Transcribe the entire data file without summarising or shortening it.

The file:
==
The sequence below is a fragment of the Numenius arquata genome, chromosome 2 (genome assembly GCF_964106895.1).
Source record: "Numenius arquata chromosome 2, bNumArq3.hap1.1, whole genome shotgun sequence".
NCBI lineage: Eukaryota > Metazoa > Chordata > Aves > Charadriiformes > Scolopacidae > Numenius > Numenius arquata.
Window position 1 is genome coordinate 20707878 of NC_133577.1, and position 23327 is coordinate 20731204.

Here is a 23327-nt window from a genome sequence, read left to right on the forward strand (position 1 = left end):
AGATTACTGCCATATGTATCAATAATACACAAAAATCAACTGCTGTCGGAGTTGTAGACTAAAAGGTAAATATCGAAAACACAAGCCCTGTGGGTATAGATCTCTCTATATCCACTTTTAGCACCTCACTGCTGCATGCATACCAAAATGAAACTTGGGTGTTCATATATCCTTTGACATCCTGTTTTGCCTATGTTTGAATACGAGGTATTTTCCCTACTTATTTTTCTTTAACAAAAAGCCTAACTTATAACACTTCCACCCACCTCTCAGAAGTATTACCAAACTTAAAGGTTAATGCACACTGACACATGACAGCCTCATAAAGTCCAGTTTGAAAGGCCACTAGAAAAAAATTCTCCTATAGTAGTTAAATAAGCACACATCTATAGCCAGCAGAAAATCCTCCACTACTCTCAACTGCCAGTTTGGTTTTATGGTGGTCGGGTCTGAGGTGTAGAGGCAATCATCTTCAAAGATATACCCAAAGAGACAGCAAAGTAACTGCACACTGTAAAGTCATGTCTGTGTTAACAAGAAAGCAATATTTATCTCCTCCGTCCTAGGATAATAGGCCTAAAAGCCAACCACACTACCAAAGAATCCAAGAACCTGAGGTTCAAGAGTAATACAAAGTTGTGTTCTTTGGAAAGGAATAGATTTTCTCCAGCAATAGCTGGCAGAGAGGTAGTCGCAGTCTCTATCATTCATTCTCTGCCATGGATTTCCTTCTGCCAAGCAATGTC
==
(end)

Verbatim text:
The sequence below is a fragment of the Numenius arquata genome, chromosome 2 (genome assembly GCF_964106895.1).
Source record: "Numenius arquata chromosome 2, bNumArq3.hap1.1, whole genome shotgun sequence".
NCBI lineage: Eukaryota > Metazoa > Chordata > Aves > Charadriiformes > Scolopacidae > Numenius > Numenius arquata.
Window position 1 is genome coordinate 20707878 of NC_133577.1, and position 23327 is coordinate 20731204.

Here is a 23327-nt window from a genome sequence, read left to right on the forward strand (position 1 = left end):
AGATTACTGCCATATGTATCAATAATACACAAAAATCAACTGCTGTCGGAGTTGTAGACTAAAAGGTAAATATCGAAAACACAAGCCCTGTGGGTATAGATCTCTCTATATCCACTTTTAGCACCTCACTGCTGCATGCATACCAAAATGAAACTTGGGTGTTCATATATCCTTTGACATCCTGTTTTGCCTATGTTTGAATACGAGGTATTTTCCCTACTTATTTTTCTTTAACAAAAAGCCTAACTTATAACACTTCCACCCACCTCTCAGAAGTATTACCAAACTTAAAGGTTAATGCACACTGACACATGACAGCCTCATAAAGTCCAGTTTGAAAGGCCACTAGAAAAAAATTCTCCTATAGTAGTTAAATAAGCACACATCTATAGCCAGCAGAAAATCCTCCACTACTCTCAACTGCCAGTTTGGTTTTATGGTGGTCGGGTCTGAGGTGTAGAGGCAATCATCTTCAAAGATATACCCAAAGAGACAGCAAAGTAACTGCACACTGTAAAGTCATGTCTGTGTTAACAAGAAAGCAATATTTATCTCCTCCGTCCTAGGATAATAGGCCTAAAAGCCAACCACACTACCAAAGAATCCAAGAACCTGAGGTTCAAGAGTAATACAAAGTTGTGTTCTTTGGAAAGGAATAGATTTTCTCCAGCAATAGCTGGCAGAGAGGTAGTCGCAGTCTCTATCATTCATTCTCTGCCATGGATTTCCTTCTGCCAAGCAATGTC